adjective, sil·li·er, sil·li·est.
noun, plural sil·lies.
IT’S A WORD OF THE DAY QUIZ BONANZA!
Origin of silly
SYNONYMS FOR silly
OTHER WORDS FROM sillysil·li·ly, adverbsil·li·ness, nounun·sil·ly, adjective
Words nearby silly
BEHIND THE WORD
Where does silly come from?
You have probably heard someone say that language is constantly changing. We are definitely guilty of saying that here at Dictionary.com. But what does that mean exactly? Well, the story of the word silly is one clear—and fascinating—illustration.
Languages change in many ways. The sounds and forms of a language can morph. The underlying structures of a language can shift. New words are created. Old words die out. And as we see in the case of silly, the meaning of words can develop in some remarkable ways.
Today, we generally use the word silly to describe something as “foolish.” Something silly can be amusing, as when kids make silly faces or play silly games. Something silly can also be, more dismissively, stupid. For example: The politician’s promises were nothing but silly pipedreams.
But care to guess what the original sense of silly was? “Blessed.” We’re not being silly. Among the oldest recorded senses of silly—or, more accurately, the word that became our modern word silly—was “spiritually blessed.” Those senses are recorded in the early 1200s. So how did we get to “foolish”?
Silly ultimately comes from the Old English (c.450–c1150) word gesǣlig, meaning “happy, blessed.” Talk about language change! Let’s break this gesǣlig down. That ge- is an Old English prefix that was effectively lost. That –ig became –y, which is all over English today, as in juicy or dreamy. And sǣl meant “happiness.”
During Middle English (c1150–1475), this gesǣlig developed into new forms (see our entry at the archaic word seely) and many new senses. The word acquired the senses of “holy, innocent, helpless,” then “pitiable” and “insignificant,” then “simple” and “ignorant.” By the mid- to late 1500s, silly had gained the meaning of “lacking good sense, foolish, irrational, ridiculous.”
It’s hard to say why, exactly, but there may be something of a through-line in the incredible sense development of silly. Something “happy” can be considered “favored by God.” Something “favored by God” can be considered “holy,” and so “innocent,” which may be said of a small animal or child who is “harmless” or “defenseless.” (Are you following us so far?) And if you can’t protect yourself or you lack power, you might be considered “worthless” or “miserable”—and so silly apparently jumps to “foolish.”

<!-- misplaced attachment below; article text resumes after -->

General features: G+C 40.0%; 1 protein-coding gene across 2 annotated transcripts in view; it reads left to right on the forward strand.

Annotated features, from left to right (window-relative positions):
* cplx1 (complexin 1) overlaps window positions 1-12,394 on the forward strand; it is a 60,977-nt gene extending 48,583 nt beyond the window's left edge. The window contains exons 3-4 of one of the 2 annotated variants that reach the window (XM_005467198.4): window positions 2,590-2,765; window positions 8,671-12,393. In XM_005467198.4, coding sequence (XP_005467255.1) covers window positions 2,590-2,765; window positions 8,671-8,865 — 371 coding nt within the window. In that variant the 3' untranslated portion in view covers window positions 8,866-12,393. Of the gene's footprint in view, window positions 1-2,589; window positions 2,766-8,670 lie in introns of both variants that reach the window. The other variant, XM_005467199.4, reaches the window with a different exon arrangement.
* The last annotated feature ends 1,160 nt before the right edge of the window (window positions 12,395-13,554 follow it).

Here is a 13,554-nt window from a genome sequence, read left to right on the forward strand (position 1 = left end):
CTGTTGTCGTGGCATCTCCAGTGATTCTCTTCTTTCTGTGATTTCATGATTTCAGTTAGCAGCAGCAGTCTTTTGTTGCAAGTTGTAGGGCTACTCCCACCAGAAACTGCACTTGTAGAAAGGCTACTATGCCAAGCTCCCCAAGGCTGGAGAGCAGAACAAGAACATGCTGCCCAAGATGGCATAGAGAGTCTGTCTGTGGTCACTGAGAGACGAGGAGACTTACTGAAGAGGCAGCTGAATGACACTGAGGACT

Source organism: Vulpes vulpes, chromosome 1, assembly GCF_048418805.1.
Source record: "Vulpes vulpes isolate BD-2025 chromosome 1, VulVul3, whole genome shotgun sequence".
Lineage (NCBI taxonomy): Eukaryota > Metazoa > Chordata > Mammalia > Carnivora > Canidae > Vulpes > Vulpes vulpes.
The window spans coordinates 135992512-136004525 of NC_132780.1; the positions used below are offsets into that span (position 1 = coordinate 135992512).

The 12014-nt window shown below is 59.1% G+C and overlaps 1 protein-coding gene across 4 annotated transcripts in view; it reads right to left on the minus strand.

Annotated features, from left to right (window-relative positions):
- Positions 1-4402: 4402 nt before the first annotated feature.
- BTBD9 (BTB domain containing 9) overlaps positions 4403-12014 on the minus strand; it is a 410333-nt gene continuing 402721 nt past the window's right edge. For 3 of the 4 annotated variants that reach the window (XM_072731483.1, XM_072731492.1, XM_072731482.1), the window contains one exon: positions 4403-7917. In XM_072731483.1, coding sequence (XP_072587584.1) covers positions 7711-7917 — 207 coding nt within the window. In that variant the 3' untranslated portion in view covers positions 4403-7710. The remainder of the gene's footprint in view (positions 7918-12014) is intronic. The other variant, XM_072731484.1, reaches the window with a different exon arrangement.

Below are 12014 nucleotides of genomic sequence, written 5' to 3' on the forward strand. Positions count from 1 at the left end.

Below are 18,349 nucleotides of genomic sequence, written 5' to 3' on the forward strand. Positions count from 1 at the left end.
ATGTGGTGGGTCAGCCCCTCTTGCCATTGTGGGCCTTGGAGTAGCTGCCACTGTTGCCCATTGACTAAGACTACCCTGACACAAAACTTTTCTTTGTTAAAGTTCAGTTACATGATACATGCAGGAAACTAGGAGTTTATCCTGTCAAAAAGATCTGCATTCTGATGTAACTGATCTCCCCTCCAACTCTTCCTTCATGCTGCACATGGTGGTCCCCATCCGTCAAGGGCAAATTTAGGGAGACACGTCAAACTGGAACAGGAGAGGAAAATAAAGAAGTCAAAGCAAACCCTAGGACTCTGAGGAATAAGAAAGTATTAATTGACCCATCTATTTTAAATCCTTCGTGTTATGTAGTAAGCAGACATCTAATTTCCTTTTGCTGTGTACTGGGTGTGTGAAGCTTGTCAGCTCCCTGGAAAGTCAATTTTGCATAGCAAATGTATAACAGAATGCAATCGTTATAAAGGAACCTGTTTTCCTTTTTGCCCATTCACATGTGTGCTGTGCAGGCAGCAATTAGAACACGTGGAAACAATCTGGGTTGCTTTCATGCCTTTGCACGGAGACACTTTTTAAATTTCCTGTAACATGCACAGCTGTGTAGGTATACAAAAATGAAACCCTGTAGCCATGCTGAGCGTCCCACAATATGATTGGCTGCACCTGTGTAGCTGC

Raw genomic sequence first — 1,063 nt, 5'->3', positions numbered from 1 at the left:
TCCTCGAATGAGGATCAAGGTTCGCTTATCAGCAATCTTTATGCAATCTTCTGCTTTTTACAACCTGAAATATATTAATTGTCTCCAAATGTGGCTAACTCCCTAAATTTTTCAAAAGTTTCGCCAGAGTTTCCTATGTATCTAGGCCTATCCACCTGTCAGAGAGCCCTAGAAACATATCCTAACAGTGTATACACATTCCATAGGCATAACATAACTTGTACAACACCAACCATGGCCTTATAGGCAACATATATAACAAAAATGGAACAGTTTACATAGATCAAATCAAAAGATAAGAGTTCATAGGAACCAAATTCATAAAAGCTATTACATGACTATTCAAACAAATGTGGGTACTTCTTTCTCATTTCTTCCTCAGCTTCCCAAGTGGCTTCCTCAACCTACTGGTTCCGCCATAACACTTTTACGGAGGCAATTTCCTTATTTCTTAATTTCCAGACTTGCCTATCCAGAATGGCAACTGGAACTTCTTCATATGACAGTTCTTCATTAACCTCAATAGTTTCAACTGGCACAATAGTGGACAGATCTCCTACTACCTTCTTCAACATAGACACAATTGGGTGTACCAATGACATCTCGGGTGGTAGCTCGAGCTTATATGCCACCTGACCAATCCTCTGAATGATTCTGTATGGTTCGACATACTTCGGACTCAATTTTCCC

Did you know ... ?
Like silly, many other familiar words don’t mean today what they meant centuries ago. Explore the origins of the following words for some more amazing examples of change in the English language:
- awful (literally “full of awe”)
- bully (originally meaning “sweetheart”)
- nice (“stupid” in Middle English)
Still having a hard time believing all these changes? Look to slang, which often flips something negative into a positive, as in bad or sick (“excellent”). Also consider all the ways digital technology has radically expanded the original meanings of words, such as tweet and viral.
Example sentences from the Web for silly
It is loathed by some critics who find it patronizing, silly, and superficial.'The Newsroom' Ended As It Began: Weird, Controversial, and Noble|Kevin Fallon|December 15, 2014|DAILY BEAST
It was sexy, silly, and—in those relatively modest times—sensational.Happy 20th Birthday, Liz Hurley’s Safety-Pin Dress|Tim Teeman|December 12, 2014|DAILY BEAST
Few questions, no matter how fun and silly, go by without circling back to their accomplishments or future projects.How the Property Brothers Became Your Mom’s Favorite TV Stars|Kevin Fallon|November 25, 2014|DAILY BEAST
The 1996 filing (which you can check out here) was, naturally, as silly and frivolous as the boycott push that came before it.When the Religious Right Attacked ‘The Little Mermaid’|Asawin Suebsaeng|November 20, 2014|DAILY BEAST
The other one is silly and perhaps because of that even more cringe-worthy.
There are some in the house and neighbourhood who are silly enough as it is.A Book of Ghosts|Sabine Baring-Gould
In the same way Mr. Philip can blether to his silly heart's content and he'll never prove that I'm a bold girl.The Judge|Rebecca West
Josh saw them starting toward him as if under the impression that he would be silly enough to await their coming.The Big Five Motorcycle Boys on the Battle Line|Ralph Marlow
Graham promptly answered: "Yes, silly—she'll wear goatskin—and she'll yodel."Highacres|Jane Abbott
It will depend on whether my silly husband wants to stay with his wretch of a baby.Alice Sit-By-The-Fire|J. M. Barrie